Easter is just around the corner. In these weeks before Easter, will you join me in looking at the Cross. The Cross is not a pleasant place to be, but there were people there that I would like to examine, and ask, “why were you at the cross? As I look at the scene where Jesus died, I observe a group of people that I fit into four categories. As we look in on this scene perhaps you can see yourself.
The first group I see as I look, are the politicians. They are a strange group to be a part of the gruesome activity of that day, but they were there. I notice three politicians. The first is Herod. He is a king, appointed by Rome, to oversee the area of Galilee and Judea. He is the man Jesus called “a fox”. The second politicians that I see is Pilate. I call him Pilate, the pragmatist. He was also Rome’s man to oversee Judea, mostly Jerusalem. Pilate will do whatever is necessary to keep his job. The third politician is Annas. He is a Jew. Why do I place him as a politician? He is a Jewish high priest, and he is fearful that this Jesus will upset his position as High Priest.

Who is Herod, the man Jesus calls “a fox”? He is a part of a dynasty of “Herods”, who are put in place by Rome, to oversee all of Palestine and the surrounding area. He and Jesus meet briefly. Herod is more curious than threatened. He hoped to watch as Jesus performed some magical tricks that he heard about. It is interesting that when Jesus appeared before this monarch, he did not say a word. Herod dismisses Him as a hoax and a showman. The reason Jesus calls him “a fox’ is because Herod was known for his cunning and deceitful ways. Merrill Unger says of Herod, “His administration was characterized throughout with cunning and crime. He was intensely selfish and utterly without principle”. When Herod and Jesus briefly met, Herod was interested in a display of power, and was not seeking for any truth.

The second politicians I observe at the cross is Pilate. Little is known of him. He was appointed by Rome as a Governor. It is interesting to watch this man respond to the forces that are around him. It seems that Pilate initially has a sense of justice. On his first interview with Jesus, he returns to the mob and says, “I find no fault in this man”. It is then that he realizes that the crowd that has brought Jesus to him, is not interested in justice, but want this man dead. The Jewish people cry to Pilate, “this man wants to be king, but we have no king but Caesar”. I see three forces at work here. First, there is his own sense of justice. Then, he feels the anger of the mob he faces. Then, there is the threat to his position. He is Rome’s man, so who will he support? What does the pragmatist do in this situation? He will go for peace, whatever the cost! So he washed his hands to proclaim his innocence and turns Jesus over to the mob and his executioners. I believe he knew better, but he did not have the courage to carry out his principles. For the pragmatist, life is not based on principles but convenience.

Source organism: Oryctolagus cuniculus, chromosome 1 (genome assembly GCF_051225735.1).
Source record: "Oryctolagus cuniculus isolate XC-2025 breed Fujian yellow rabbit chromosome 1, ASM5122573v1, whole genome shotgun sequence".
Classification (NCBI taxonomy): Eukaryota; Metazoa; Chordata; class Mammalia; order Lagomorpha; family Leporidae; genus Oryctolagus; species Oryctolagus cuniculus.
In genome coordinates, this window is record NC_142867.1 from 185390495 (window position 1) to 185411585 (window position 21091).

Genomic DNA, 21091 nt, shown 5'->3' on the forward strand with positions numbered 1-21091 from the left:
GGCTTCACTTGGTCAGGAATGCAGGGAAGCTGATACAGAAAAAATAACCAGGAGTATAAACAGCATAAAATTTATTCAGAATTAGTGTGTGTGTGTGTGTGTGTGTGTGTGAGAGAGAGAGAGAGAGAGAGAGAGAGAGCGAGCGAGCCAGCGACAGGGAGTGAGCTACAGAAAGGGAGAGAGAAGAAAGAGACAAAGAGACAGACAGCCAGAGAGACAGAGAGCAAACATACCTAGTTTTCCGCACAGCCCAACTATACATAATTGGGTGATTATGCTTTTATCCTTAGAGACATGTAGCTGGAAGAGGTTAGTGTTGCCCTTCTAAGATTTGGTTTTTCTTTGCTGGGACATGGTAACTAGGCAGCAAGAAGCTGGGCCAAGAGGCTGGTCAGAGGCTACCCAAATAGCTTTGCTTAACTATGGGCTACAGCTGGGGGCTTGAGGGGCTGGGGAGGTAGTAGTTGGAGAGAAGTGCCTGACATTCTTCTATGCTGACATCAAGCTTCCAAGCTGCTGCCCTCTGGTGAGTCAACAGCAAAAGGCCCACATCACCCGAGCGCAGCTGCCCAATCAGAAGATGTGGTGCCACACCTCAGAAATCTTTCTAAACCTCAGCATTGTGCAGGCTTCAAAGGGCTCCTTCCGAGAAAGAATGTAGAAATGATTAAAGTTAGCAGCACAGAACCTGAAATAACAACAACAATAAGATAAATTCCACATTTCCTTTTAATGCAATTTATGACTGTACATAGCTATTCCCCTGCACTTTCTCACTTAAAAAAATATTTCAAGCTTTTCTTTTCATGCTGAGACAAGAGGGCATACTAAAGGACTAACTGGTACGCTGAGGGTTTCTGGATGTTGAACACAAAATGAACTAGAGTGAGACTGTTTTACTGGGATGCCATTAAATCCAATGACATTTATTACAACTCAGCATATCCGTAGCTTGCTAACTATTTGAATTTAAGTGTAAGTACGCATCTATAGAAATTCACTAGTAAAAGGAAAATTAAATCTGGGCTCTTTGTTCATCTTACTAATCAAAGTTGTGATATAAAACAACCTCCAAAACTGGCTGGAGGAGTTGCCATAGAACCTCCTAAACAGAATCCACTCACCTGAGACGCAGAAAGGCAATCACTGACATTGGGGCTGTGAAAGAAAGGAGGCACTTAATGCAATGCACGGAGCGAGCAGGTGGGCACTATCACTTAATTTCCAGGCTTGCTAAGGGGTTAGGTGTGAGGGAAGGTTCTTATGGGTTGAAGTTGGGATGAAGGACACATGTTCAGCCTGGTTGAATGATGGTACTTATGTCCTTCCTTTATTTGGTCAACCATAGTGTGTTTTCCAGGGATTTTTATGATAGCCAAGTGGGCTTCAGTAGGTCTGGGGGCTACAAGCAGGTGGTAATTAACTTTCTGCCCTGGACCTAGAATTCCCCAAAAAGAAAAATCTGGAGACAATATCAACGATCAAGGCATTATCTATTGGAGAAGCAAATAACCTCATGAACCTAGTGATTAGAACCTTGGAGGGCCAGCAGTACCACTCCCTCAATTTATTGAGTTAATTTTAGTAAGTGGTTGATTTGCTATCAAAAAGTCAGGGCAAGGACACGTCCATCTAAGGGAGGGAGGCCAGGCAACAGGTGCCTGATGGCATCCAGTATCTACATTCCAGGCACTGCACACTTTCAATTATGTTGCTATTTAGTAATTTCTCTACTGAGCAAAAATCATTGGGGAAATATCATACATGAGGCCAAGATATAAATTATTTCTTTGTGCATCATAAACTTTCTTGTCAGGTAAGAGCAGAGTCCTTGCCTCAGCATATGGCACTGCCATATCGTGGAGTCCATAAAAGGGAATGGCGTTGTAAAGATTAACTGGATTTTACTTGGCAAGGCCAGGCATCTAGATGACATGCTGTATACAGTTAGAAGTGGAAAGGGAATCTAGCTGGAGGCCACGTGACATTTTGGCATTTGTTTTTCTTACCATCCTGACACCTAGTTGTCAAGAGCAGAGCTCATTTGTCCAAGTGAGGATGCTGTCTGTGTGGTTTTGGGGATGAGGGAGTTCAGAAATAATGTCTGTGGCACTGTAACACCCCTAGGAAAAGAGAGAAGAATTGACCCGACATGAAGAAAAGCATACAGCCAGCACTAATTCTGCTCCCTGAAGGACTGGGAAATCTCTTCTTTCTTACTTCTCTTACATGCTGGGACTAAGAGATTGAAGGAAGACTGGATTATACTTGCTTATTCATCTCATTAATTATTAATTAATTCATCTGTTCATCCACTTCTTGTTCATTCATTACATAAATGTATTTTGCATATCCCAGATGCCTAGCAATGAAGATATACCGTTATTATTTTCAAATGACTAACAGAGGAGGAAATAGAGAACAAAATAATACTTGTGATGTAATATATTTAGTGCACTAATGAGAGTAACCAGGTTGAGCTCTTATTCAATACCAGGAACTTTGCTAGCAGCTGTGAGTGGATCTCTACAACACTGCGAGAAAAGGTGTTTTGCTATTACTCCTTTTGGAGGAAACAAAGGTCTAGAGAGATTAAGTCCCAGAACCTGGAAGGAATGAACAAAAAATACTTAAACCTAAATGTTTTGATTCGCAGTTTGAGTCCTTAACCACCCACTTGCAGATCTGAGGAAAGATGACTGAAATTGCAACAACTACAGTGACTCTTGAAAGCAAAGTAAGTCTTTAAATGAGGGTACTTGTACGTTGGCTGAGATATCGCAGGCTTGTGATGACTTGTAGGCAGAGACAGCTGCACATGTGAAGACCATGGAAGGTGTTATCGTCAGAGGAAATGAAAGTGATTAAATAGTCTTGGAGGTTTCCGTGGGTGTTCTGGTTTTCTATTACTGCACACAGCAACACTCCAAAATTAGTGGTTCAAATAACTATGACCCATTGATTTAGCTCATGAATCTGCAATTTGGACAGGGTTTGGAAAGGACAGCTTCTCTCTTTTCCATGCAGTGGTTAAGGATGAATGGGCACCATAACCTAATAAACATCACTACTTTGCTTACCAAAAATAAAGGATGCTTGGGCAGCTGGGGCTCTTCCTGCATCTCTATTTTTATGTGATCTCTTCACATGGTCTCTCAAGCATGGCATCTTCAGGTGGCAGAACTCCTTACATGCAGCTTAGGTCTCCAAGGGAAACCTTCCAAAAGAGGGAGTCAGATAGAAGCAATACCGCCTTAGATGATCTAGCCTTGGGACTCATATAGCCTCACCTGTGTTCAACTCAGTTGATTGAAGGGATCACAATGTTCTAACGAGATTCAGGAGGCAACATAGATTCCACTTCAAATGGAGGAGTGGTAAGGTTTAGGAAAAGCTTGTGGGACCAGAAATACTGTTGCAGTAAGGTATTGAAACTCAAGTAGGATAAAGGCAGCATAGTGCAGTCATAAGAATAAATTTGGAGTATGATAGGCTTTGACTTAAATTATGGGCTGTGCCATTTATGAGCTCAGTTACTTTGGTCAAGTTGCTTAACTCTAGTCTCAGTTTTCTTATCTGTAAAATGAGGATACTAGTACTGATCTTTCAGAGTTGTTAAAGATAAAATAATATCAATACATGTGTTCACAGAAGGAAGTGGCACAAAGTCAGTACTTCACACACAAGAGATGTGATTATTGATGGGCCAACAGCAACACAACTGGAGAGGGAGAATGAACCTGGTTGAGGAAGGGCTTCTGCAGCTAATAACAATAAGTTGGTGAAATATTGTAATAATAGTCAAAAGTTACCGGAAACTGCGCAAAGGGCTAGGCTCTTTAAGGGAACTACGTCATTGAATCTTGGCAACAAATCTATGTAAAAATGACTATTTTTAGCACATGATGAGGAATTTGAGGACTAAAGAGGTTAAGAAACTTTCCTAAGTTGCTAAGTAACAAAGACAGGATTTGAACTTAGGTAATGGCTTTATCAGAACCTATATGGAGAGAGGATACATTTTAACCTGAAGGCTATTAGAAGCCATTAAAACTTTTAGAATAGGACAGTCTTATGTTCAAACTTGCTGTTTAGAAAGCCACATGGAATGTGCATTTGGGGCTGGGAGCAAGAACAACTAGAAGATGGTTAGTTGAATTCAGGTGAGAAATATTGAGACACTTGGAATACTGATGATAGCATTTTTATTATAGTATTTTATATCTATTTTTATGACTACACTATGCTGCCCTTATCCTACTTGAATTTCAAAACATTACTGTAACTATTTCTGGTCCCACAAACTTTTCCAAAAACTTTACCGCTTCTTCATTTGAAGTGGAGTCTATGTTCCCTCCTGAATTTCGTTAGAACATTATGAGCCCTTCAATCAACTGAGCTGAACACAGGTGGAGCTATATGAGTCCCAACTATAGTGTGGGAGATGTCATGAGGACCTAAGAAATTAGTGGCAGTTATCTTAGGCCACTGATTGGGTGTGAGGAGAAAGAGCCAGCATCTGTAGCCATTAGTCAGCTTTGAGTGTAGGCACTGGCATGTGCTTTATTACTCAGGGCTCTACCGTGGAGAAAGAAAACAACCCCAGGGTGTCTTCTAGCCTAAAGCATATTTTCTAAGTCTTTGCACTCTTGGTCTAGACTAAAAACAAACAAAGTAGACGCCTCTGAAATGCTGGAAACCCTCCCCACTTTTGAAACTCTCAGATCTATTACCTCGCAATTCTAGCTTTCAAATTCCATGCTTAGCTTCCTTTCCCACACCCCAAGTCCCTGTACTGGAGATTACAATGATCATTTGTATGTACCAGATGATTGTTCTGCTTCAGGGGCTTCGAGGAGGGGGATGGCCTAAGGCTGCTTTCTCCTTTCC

This brings us to the third politician, Annas. He is the Jewish High Priest. Actually, he shares this position with his son-in-law, Caiaphas. Annas was a powerful, wealthy unprincipled Jew. He had bought his position from Rome, to represent Jewish tradition to Rome. As high priest, he was extremely wealthy, but had gained this wealth from his own people. He had a monopoly on all the business transaction that took place in the temple; the money changer, the animal stall for worship and the temple tax. That is why he was so upset [angry] when Jesus made a whip and cleansed the temple of all the commercial endeavors. This was where Annas got his profit. Why does Annas hate Jesus? It can be boiled down to one word, “jealousy”. Annas was out to get Jesus. So, when Judas comes with his offer to betray Jesus, Annas licked his chops and saw his wish coming to fulfillment. If I could point one finger to the man who is responsible for Jesus’ death, it would be this religious leader, Annas. He was a conniving schemer. He had the power even to intimidate Pilate, who represented Rome.

So, what is it I see in all this? When Jesus becomes a threat, when Jesus begins to upset my agenda, when Jesus’ popularity exceeds mine, Jesus must go. Can we see it in the public square of our nation today? Can we see it in our halls of learning? Can we observe it in our culture as a whole? Jesus has been removed except as a religious symbol.

We can see the cunning manipulation of Herod. We can see the convenient pragmatism of Pilate. Worst of all, we can see the scheming manipulation of Annas.
They all left the grisly scene of death that day with their own sense of satisfaction. Herod never gave it a thought-he had other things to do. Pilate soothed his troubled conscience-a man must do what he must do. Annas licked his chops in the assurance that his competition was dead.

None of them were prepared for the third day. Let the foxy, pragmatic, schemers do what they want to do, but God has a plan, and that plan will be accomplished regardless of who stands in the way.

Pilate asked Jesus a question that still thunders through time and still demands an answer; “What then shall I do with Jesus who is called ‘the Christ’”? What did these men do, when the guards came back to Pilate and said, “He’s gone!” We must still struggle with that issue today. What will I do with Jesus?

These politicians disappeared from the scene. History has swallowed them up in its timeless pursuit of truth. Jesus still stands, though the marketplace of our time pursues their answers to the human dilemma.

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